TEHRAN (FNA)- Afghanistan announced that it is due to host a security meeting among Tehran, Washington and Kabul in the Western province of Heart on October 5-6.
“The representatives of Iran, Afghanistan and the US will have tri-partite talks to study security issues,” Director of Afghan Institute for Strategic Studies (AISS) Davoud Moradian said in a press conference on Sunday.
He said that the tri-partite talks will be held on the sidelines of the Herat 2 security meeting with over 30 international organizations and state, parliament and NGO representatives in attendance.
“At this meeting, security issues beyond the military issues will be studied and discussed,” Moradian underlined.
Early in August, Iran and Afghanistan signed a strategic cooperation agreement in a meeting between the two country’s top national security officials.
The document was signed in Tehran between former Secretary of Iran’s Supreme National Security Council Saeed Jalili and Afghan President Hamid Karzai’s National Security Advisor Rangin Dadfar Spanta, during which the two officials discussed expansion of bilateral ties.
During the meeting, Jalili described Iranian-Afghan relations as “deep and friendly” and further stated that the agreement would lead to the enhancement of strategic collaborations in various areas.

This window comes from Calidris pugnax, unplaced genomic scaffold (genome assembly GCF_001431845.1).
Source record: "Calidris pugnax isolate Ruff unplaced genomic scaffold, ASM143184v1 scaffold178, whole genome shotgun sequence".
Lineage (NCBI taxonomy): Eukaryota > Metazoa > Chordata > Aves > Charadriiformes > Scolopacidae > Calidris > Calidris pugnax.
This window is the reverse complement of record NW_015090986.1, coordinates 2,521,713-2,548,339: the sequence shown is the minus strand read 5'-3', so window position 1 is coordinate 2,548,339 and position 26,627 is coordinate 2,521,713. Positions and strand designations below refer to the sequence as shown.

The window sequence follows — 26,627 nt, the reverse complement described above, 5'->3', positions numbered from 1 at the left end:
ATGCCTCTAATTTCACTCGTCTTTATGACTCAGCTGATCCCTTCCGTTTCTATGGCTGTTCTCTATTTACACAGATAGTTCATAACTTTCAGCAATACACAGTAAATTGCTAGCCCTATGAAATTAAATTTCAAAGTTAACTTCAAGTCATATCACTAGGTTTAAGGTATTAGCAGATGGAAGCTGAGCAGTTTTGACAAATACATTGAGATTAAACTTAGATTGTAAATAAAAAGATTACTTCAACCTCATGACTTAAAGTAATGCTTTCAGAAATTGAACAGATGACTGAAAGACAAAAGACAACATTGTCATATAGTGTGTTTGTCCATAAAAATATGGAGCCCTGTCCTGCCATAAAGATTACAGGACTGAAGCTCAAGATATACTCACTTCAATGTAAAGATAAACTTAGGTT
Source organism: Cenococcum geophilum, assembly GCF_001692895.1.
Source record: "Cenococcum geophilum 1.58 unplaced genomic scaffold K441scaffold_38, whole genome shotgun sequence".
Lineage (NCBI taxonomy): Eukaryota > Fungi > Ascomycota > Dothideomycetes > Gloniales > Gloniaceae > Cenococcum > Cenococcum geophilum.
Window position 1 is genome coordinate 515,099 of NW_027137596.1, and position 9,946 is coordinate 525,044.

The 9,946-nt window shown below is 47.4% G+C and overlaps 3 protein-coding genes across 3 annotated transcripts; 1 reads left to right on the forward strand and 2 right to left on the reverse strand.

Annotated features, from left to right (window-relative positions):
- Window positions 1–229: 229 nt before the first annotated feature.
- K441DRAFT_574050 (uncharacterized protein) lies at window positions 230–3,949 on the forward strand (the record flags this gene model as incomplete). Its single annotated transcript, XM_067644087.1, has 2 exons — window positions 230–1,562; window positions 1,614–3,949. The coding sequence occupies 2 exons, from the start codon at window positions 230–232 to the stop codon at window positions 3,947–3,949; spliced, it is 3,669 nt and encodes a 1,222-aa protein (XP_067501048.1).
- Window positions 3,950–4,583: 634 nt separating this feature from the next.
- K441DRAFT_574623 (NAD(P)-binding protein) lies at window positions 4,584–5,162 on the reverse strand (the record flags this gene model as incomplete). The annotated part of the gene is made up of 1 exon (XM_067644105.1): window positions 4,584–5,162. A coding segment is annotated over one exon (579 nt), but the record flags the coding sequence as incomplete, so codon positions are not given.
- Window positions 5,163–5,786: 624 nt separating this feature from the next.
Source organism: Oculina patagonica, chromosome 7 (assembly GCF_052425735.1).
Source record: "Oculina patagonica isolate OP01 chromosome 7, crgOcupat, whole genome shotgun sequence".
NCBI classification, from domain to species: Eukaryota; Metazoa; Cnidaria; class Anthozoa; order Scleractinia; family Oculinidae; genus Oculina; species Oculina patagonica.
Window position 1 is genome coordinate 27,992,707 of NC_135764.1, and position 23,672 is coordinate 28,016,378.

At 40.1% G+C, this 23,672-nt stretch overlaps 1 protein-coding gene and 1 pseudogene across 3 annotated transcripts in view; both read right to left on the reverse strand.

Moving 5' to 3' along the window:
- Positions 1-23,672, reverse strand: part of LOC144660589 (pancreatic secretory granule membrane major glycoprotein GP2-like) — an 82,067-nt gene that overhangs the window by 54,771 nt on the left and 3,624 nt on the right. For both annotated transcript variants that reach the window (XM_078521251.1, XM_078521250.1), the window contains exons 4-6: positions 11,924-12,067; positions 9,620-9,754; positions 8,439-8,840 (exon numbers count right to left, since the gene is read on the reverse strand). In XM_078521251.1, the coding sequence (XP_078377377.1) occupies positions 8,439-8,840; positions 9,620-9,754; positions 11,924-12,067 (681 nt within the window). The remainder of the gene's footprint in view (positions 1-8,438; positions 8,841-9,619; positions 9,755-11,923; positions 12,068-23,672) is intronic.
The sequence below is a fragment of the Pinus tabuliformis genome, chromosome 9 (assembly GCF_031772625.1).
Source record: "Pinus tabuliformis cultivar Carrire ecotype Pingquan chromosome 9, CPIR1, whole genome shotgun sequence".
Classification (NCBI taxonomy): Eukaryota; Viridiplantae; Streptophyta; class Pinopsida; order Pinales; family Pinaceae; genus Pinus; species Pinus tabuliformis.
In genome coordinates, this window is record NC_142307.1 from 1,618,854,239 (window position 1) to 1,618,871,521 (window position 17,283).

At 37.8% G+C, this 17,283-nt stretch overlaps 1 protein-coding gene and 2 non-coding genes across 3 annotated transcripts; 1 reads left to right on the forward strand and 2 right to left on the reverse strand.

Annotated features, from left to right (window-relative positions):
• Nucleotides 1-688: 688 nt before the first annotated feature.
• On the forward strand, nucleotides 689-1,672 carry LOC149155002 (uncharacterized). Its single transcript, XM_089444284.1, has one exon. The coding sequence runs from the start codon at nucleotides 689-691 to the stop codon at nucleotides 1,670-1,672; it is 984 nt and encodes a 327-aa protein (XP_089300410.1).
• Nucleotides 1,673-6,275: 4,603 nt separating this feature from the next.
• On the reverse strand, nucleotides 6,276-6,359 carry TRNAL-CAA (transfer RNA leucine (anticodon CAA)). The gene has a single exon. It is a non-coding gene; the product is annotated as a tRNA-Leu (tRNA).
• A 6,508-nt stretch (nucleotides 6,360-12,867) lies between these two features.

He also underlined that preparation and implementation of the pact “will be a bright step in the history of relations between the two countries.”
Jalili added that security, stability, progress and welfare of the Afghan population is “the interest and desire of the Islamic Republic of Iran,” expressing optimism that with the speedy implementation of terms of the agreement “we would witness the expansion of the level of regional security.
For his part, Spanta said the signed document marks the beginning of process to boost bilateral relations between the two neighbors in different fields “to a strategic level,” satisfying the interests of both nations.
Afghanistan has been ravaged by a war started by a US-led military occupation since 2001 under the pretext of a “war on terror”. The intervention has led expanded terror and insecurity across the war-torn nation, further leading to increased narcotics production and trade, mass displacement of civilians and destruction of the country’s major infrastructure.
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